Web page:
The population profile for New Hampshire is often over-simplified; conversation typically revolves around New Hampshire’s population being predominantly rural, older, and White. Recently, we’ve seen this belief reflected in the current administration’s request of the Democratic National Committee (DNC) to move away from New Hampshire, and it’s first-in-the-nation presidential primary because of our lack of diversity and their desire to “ensure that voters of color have a voice in choosing our nominee much earlier in the process and throughout the entire window”, putting New Hampshire second-in-line after South Carolina.
While data supports those generalizations, these opinions lack a general understanding of our local communities and diminishes the value in digging deeper and understanding the more complex and nuanced stories that emerge when looking at the almost 1.4 million people who live, work, play and pray in the Granite State.
A newly released brief from the New Hampshire Center for Justice and Equity summarizes NH’s race and ethnicity demographics data. The brief uses data from a variety of resources, including the NH Department of Health and Human Services’ Health Data Portal, NH Office of Strategic Initiatives, Annie E. Casey Foundation’s Kids Count Data Center, and United States Census Bureau. This is the first in a series of briefs planned to describe New Hampshire.
Race and ethnicity demographics findings include:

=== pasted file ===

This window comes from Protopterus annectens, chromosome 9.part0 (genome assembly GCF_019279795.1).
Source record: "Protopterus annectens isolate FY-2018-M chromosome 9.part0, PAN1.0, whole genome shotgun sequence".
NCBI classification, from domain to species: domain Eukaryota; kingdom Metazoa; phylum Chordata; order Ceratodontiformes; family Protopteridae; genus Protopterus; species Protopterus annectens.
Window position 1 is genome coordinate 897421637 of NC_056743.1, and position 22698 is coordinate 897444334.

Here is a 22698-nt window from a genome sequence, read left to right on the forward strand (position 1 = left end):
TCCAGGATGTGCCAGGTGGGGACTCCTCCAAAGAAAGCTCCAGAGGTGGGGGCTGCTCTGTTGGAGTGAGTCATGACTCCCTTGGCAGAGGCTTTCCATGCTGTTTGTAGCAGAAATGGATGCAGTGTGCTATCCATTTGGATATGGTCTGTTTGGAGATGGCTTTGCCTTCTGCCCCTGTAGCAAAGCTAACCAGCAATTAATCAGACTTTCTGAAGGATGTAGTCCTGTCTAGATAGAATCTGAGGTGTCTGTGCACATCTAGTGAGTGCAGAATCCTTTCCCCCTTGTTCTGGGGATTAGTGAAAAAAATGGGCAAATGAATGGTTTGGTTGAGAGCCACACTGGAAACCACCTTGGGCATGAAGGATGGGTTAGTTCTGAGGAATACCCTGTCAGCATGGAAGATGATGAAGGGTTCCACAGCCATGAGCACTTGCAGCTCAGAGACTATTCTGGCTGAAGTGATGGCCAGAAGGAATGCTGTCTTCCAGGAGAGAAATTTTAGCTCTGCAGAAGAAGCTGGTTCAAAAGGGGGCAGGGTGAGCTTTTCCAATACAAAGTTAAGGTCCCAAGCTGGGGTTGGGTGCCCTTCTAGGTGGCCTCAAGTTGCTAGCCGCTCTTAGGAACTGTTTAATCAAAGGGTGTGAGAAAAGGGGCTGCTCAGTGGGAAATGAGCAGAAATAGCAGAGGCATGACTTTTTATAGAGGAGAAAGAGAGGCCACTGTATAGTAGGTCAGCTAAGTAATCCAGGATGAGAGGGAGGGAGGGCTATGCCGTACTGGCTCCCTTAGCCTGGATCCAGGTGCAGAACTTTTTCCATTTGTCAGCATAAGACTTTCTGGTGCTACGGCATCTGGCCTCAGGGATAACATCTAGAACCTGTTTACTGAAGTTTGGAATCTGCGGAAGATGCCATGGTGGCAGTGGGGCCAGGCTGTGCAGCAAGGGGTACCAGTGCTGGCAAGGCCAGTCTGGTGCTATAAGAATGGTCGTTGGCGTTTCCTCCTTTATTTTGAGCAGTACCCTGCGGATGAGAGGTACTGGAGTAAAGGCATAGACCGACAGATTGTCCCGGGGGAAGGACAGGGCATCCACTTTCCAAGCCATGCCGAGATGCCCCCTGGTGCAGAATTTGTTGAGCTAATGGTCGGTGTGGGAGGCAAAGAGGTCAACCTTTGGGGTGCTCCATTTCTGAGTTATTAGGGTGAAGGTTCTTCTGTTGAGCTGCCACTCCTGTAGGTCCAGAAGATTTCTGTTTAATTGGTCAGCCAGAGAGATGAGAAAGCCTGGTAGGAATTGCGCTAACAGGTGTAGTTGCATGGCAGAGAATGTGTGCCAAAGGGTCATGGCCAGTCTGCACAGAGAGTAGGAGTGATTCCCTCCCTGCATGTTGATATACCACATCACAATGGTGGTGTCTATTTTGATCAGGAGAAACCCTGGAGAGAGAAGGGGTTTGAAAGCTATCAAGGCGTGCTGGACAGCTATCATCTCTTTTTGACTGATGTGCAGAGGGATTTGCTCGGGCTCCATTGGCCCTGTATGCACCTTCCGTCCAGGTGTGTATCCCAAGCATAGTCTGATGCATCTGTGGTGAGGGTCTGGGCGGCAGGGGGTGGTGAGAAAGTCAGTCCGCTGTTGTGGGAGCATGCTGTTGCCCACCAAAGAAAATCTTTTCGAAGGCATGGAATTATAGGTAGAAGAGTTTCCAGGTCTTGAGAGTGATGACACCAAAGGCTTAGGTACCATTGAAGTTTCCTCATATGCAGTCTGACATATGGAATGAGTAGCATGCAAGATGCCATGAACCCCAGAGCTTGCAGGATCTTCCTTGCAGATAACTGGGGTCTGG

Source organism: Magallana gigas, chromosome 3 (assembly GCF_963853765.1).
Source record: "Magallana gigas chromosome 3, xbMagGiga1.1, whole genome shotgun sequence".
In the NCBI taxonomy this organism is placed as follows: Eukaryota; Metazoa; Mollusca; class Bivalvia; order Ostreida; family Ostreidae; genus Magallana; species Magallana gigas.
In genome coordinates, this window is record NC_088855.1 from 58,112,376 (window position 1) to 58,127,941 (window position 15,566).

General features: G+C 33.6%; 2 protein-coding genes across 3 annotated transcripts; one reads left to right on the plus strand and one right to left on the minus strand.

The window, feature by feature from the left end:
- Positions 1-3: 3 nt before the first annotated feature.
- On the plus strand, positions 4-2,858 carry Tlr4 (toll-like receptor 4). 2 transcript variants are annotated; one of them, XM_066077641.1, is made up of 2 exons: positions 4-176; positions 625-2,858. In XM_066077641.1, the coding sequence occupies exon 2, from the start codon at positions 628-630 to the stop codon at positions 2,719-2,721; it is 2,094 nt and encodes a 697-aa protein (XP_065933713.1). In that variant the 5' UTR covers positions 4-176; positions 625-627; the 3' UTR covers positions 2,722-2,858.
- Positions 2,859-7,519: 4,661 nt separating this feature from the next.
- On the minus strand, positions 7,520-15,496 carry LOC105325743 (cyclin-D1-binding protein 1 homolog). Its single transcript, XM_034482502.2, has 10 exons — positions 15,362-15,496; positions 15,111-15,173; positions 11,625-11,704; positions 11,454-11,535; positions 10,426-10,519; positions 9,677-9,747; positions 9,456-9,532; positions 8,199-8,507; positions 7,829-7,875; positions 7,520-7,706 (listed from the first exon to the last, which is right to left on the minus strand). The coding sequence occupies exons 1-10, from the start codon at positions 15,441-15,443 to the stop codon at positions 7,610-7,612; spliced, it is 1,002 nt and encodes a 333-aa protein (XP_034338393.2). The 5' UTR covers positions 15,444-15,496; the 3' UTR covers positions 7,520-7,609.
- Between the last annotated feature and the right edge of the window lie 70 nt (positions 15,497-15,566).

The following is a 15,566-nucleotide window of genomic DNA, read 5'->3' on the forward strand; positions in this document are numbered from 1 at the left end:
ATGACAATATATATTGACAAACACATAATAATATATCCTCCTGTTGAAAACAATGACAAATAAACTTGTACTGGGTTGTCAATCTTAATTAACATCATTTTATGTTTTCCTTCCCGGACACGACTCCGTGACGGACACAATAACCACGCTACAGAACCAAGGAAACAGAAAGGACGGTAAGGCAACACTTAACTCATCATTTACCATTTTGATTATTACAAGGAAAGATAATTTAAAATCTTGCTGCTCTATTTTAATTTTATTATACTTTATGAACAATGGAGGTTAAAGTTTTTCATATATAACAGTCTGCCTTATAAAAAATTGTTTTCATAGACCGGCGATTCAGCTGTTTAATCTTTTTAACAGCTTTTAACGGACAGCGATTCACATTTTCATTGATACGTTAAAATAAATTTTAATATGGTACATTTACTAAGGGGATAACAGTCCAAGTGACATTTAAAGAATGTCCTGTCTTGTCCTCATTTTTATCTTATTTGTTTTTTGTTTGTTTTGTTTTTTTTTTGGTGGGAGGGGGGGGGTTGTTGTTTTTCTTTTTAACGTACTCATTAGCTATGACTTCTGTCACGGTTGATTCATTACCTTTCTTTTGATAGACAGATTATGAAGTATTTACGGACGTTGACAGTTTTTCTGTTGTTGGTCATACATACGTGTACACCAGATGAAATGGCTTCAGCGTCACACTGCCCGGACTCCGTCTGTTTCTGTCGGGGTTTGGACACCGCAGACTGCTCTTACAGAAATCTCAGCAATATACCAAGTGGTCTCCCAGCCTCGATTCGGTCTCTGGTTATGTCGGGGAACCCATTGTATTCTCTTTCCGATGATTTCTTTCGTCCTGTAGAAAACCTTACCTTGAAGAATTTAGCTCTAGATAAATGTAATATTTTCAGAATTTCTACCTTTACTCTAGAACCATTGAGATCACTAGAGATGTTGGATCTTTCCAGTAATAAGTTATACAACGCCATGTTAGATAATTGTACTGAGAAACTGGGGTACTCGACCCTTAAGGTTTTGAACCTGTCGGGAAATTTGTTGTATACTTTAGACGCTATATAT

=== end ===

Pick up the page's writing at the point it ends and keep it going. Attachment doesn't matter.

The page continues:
“Total Black, Indigenous, Persons of Color (BIPOC), New Hampshire, 2016-2020 US Census”
Just over 10% (10.4%) of the population in New Hampshire is Black, Indigenous, and Persons of Color (BIPOC), according to the US Census data collected from 2016-2020, and 89.6% of the population is White. The percentage of people who are BIPOC increased over 3% in the past 10 years.
Just under 5% (4.7%) of the population is Hispanic, according to the 2016-2020 estimates, and 95.3% of the population is not Hispanic. The percentage of people who are Hispanic increased almost 2% in the past 10 years.
The BIPOC and Hispanic populations (approximately 141,000 and 63,000 people, respectively) live all around New Hampshire. For example, 4.5% of people in Carroll County and 16.3% of people in Hillsborough County are BIPOC. Images are from the NH Health Data Portal.
The US Census Bureau uses the Diversity Index as a summary measure, which indicates how likely that two random people will be from different racial or ethnic groups. New Hampshire’s Diversity Index has increased over time, from 15% in 2010 to 24% in 2020; increases in the Diversity Index occurred in every NH County.
The Annie E. Casey Kids Count Data Center reporting of race and ethnicity indicates that the NH population under 18 are more diverse than the state overall. The Kids Count Data Center provides age specific estimates, which show that children under 18 range from 16-18% BIPOC and/or Hispanic (using US Census Bureau estimates from 2016-2020).
These data show that, despite being one of the least diverse states in terms of race and ethnicity demographics, NH’s BIPOC and Hispanic populations are increasing in number in New Hampshire. Having a state that is welcoming and supportive to people from all backgrounds will allow New Hampshire to stay well, productive, and competitive.
Download report here.